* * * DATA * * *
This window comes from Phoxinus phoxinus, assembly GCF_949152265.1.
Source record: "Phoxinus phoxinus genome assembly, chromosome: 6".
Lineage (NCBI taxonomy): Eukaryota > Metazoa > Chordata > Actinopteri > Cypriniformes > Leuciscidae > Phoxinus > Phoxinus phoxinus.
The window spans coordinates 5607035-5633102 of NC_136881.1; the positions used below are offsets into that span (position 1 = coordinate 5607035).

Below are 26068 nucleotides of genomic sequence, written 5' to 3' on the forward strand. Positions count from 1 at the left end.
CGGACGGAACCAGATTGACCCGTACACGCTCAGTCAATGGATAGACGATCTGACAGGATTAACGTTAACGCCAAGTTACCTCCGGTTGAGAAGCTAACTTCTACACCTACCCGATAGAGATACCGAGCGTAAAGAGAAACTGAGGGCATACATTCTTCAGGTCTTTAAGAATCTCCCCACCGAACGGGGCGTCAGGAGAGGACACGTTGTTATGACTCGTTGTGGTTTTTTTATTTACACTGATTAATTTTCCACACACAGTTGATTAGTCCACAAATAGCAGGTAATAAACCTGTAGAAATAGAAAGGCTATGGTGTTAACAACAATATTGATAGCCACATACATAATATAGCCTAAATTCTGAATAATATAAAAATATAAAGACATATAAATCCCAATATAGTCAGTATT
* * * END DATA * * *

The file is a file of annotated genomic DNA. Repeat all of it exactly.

This window comes from Phoxinus phoxinus, assembly GCF_949152265.1.
Source record: "Phoxinus phoxinus genome assembly, chromosome: 6".
Lineage (NCBI taxonomy): Eukaryota > Metazoa > Chordata > Actinopteri > Cypriniformes > Leuciscidae > Phoxinus > Phoxinus phoxinus.
The window spans coordinates 5607035-5633102 of NC_136881.1; the positions used below are offsets into that span (position 1 = coordinate 5607035).

Below are 26068 nucleotides of genomic sequence, written 5' to 3' on the forward strand. Positions count from 1 at the left end.
CGGACGGAACCAGATTGACCCGTACACGCTCAGTCAATGGATAGACGATCTGACAGGATTAACGTTAACGCCAAGTTACCTCCGGTTGAGAAGCTAACTTCTACACCTACCCGATAGAGATACCGAGCGTAAAGAGAAACTGAGGGCATACATTCTTCAGGTCTTTAAGAATCTCCCCACCGAACGGGGCGTCAGGAGAGGACACGTTGTTATGACTCGTTGTGGTTTTTTTATTTACACTGATTAATTTTCCACACACAGTTGATTAGTCCACAAATAGCAGGTAATAAACCTGTAGAAATAGAAAGGCTATGGTGTTAACAACAATATTGATAGCCACATACATAATATAGCCTAAATTCTGAATAATATAAAAATATAAAGACATATAAATCCCAATATAGTCAGTATT